We used the version of GetNames and Parse that require a Type object. But the forms we’ll see here ditch those extra parameters in favor of generics.

I’m just going to throw the new code in front of you here, but I think it will be intuitive enough:

string[] elixirNames = Enum.GetNames<ElixirType>();
string options = "";
foreach (string elixirName in elixirNames)
    options += $" '{elixirName}'";
Console.WriteLine("What type of elixir do you want? Options are" + options + ".");
ElixirType currentPurchase = Enum.Parse<ElixirType>(Console.ReadLine(), true);

The main difference, there, is using Enum.GetNames<ElixirTypes>() instead of Enum.GetNames(typeof(ElixirTypes)) and Enum.Parse<ElixirType>(Console.ReadLine(), true) instead of (ElixirType)Enum.Parse(typeof(ElixirType), Console.ReadLine(), true). Note, especially, that we don’t need to cast with this generics-based version, which is a nice plus.

TryParse

As I mentioned earlier when we were talking about parsing integers, the Enum class also has some TryParse methods in addition to the Parse methods. Those are more robust–they don’t crash on bad input–but also demand using output parameters, which is a somewhat more advanced concept. I’ll mention their existence here without showing them, but when you get to the part in the book that deals with output parameters and TryParse, just keep in mind that Enum has similar capabilities for parsing enumerations.

A Downside to the Generalized Approach

Now that you’ve seen the generalized approaches, you might be thinking you’ll never go back. But there’s at least one place where this generalized approach has limits: the text used in the user interface reflects exactly what the code shows.

For the elixir type options we’ve had so far, that hasn’t been very problematic. But there are scenarios where it does have problems.

A simple example is a multi-word identifier. In code, we can’t use a space, so we typically use CamelCasing to name our enumeration member: ElixirType.UnderwaterBreathing or ElixirType.GoldenDragonsBreath, etc. That works fine in code, but these generalized approaches will simply mirror those. Our users will be shown UnderwaterBreathing and GoldenDragonsBreath, and will need to type it in that way, without the spaces.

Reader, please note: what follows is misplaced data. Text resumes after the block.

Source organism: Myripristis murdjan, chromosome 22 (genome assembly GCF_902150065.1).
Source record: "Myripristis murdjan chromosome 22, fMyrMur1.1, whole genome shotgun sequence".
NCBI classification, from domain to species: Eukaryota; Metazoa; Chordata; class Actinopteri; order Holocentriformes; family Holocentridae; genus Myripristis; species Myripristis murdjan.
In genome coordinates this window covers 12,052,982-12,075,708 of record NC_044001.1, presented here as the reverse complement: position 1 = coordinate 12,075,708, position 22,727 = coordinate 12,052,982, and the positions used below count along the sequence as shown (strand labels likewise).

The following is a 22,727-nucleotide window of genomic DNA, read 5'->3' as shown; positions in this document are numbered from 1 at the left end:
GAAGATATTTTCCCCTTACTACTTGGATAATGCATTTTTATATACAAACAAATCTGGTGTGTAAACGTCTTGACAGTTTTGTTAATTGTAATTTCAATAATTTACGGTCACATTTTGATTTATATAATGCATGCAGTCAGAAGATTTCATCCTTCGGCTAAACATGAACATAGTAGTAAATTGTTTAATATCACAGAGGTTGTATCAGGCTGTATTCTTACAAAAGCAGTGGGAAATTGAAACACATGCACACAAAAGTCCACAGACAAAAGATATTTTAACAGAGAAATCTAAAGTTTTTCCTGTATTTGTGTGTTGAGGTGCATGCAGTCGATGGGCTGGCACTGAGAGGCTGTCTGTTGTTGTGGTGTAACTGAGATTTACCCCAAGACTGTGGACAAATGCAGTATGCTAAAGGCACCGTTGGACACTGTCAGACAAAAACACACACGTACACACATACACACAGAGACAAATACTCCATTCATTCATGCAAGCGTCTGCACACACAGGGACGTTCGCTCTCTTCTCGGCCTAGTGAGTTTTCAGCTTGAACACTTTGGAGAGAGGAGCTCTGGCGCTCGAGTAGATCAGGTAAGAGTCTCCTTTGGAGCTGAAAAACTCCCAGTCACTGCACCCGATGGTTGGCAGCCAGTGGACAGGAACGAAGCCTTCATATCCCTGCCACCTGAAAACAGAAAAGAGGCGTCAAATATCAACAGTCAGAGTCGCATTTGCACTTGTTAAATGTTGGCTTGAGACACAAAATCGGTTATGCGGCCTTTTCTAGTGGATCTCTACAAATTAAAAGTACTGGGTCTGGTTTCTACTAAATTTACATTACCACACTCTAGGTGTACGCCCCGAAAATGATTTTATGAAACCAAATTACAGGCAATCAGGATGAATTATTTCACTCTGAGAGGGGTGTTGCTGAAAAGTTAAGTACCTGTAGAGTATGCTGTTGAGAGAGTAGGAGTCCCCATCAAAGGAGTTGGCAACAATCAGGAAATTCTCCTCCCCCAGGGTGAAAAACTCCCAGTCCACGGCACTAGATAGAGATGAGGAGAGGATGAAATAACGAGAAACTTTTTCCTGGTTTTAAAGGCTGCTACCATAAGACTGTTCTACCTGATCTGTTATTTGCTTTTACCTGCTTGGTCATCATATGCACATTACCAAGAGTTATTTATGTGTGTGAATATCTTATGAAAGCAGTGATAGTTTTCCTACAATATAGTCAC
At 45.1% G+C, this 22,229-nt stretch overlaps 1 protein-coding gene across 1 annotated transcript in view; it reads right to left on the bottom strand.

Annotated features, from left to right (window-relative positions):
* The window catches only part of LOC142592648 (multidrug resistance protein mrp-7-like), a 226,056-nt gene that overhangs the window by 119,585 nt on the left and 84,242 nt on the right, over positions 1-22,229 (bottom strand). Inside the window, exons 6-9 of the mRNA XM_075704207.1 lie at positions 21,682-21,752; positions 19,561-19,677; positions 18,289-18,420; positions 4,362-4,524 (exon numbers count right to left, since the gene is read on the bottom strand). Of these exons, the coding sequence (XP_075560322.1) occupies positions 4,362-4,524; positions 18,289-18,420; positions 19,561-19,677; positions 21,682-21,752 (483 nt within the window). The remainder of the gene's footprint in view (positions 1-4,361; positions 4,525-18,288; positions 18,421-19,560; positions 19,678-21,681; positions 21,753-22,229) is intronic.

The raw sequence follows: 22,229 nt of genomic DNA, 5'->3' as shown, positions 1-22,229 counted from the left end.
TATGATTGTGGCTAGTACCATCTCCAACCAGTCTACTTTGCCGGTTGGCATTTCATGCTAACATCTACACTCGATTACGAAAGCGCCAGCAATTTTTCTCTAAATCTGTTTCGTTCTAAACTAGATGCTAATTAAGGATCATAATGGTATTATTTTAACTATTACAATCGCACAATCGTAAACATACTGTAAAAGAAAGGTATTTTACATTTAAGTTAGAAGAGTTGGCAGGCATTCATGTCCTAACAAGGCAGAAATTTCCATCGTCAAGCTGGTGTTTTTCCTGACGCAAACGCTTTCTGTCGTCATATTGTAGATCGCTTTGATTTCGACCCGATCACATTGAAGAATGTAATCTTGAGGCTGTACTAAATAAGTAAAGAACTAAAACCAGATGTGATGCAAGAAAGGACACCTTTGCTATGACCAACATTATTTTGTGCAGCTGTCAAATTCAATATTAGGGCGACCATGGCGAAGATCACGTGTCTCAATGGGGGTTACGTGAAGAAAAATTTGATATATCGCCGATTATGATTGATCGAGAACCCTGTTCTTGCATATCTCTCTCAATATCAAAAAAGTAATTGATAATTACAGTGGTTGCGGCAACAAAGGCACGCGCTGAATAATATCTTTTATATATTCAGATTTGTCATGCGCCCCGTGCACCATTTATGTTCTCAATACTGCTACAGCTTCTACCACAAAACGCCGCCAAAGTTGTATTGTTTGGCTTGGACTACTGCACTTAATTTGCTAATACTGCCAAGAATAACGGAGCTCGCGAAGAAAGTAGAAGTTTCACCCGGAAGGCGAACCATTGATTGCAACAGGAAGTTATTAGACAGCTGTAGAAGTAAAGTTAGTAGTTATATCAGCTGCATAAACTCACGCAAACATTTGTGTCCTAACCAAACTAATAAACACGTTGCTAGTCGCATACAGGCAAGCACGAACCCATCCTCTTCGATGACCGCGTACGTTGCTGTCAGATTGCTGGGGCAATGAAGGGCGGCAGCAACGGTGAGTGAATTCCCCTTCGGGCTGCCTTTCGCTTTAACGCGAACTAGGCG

We could get clever and add spaces before capital letters and cut out whitespace from user input. But the more complex the names the harder this is to do. For example, there’s really supposed to be an apostrophe in "Golden Dragon's Breath". It would be tricky to come up with a set of rules that will add that apostrophe in in the general sense. (How would your code even know that a word ending in s is meant to be possessive (“Dragon’s”) vs. plural (“Dragons”) vs. plural and possessive (“Draons’”)? It is not easy!).

Even if you could add in enough finesse to handle all enumerations you care about, exposing the word the programmers use for some concept might not even be what you want to expose to the user. For example, you might have two algorithms that do something: the slow but high-quality approach called the Huygens-Steinbacher-Surry algorithm and the fast low-quality approach called the Floopy Schloopy algorithm that Reddit named. You might represent these in an enumeration–enum ConversionAlgorithm { HuygensSteinbacherSurry, FloopySchloopy }. Now good luck asking the user to pick between those options. Sometimes, we just simply need human control to say, “Pick an option: ‘high quality but slow’ or ‘low quality but fast’.” The text we display to the user is totally unrelated to what the representation within the code is. And while the two worlds often align, assuming they always will is a bad idea.

We have similar issues when we want to support multiple languages. Our code can only represent things with a single identifier (typically but not always in English), but if we want to support English, Spanish, and Mandarin, we won’t be able to just show the raw enumeration member names. We’ll need to do translations.

For me, Enum.GetNames and Enum.Parse feels mass produced, and not careful enough, and I tend to use the earlier approaches so I can add that extra bit of finesse around the text I’m displaying to the user. But it definitely takes more time, and there is absolutely a place for both options in the world of programming.